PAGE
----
It comes from the latest study by experts from the Universities of Glasgow and Birmingham
Two in five people who have impaired immune systems have a “low or undetectable” antibody response after being double vaccinated, a new study suggests.
While the vaccines appear to be active among all adults, the researchers said their data supports a third coronavirus vaccine among groups who had absent or lower level antibody responses.
Vaccination experts are expected to make a recommendation on whether a booster campaign is necessary in the autumn imminently.
The finding comes as weekly Covid-19 deaths are at the highest number since March.
Data from the Office for National Statistics (ONS) show that there were 571 deaths registered in England and Wales in the week ending August 13 mentioned Covid-19 on the death certificate, up 8% on the previous week.
In the latest study, experts from the Universities of Glasgow and Birmingham compared the immune responses between 600 patients with immune-mediated inflammatory diseases, such as those with cancer, inflammatory arthritis, diseases of the kidney or liver, or patients who are having a stem cell transplant, and 231 healthy individuals after they had received both doses of either the AstraZeneca or Pfizer Covid-19 vaccines.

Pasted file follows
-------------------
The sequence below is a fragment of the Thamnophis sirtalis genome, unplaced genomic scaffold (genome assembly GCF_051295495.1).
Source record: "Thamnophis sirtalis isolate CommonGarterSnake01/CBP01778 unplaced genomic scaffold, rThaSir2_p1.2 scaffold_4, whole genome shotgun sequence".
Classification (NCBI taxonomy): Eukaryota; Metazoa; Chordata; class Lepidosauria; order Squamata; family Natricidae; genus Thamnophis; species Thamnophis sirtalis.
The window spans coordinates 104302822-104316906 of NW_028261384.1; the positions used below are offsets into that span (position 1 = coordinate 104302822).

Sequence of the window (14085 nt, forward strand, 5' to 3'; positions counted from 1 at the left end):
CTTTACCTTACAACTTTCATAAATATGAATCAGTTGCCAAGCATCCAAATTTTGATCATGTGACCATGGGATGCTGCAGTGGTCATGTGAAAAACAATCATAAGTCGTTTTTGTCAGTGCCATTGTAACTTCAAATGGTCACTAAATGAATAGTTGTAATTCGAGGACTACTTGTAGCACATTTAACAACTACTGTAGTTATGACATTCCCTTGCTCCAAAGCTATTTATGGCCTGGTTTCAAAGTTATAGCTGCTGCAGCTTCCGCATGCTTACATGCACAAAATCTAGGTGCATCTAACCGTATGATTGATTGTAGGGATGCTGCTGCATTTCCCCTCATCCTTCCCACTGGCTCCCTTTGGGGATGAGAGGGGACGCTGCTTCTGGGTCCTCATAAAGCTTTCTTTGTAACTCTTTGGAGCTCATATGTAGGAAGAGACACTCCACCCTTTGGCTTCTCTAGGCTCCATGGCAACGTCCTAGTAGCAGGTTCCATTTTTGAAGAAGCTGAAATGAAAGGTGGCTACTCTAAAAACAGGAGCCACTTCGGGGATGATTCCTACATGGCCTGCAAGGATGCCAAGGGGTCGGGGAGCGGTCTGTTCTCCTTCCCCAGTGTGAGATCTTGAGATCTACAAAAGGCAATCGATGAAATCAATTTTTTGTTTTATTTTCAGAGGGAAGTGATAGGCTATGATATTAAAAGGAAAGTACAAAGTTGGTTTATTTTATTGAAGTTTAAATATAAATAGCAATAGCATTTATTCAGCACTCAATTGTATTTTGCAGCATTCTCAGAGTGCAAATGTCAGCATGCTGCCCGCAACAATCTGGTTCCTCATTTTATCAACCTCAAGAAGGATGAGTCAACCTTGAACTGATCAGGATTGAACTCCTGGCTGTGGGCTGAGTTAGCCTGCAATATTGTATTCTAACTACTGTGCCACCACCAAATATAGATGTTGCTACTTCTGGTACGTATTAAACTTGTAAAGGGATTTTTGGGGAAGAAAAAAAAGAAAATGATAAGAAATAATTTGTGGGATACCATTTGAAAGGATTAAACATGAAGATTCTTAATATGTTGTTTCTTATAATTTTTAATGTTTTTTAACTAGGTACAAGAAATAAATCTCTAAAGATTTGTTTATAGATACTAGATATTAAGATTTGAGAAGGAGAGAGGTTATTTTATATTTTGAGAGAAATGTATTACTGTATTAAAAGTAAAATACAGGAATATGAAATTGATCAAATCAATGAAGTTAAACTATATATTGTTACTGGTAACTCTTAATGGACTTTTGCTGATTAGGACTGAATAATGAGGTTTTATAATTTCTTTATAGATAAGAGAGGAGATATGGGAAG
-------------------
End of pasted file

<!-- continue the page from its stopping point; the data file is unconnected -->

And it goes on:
They performed immune tests on blood samples and examined not only antibody levels in the blood but also the ability of a particular form of white blood cell, called a T cell, to respond to the vaccine.
Around three in five people in the vulnerable groups were found to have an antibody response similar to those found in healthy adults.
But 40% of generated a low antibody response compared to healthy people, according to the study which has been published as a pre-print by The Lancet.
Published: by Radio NewsHub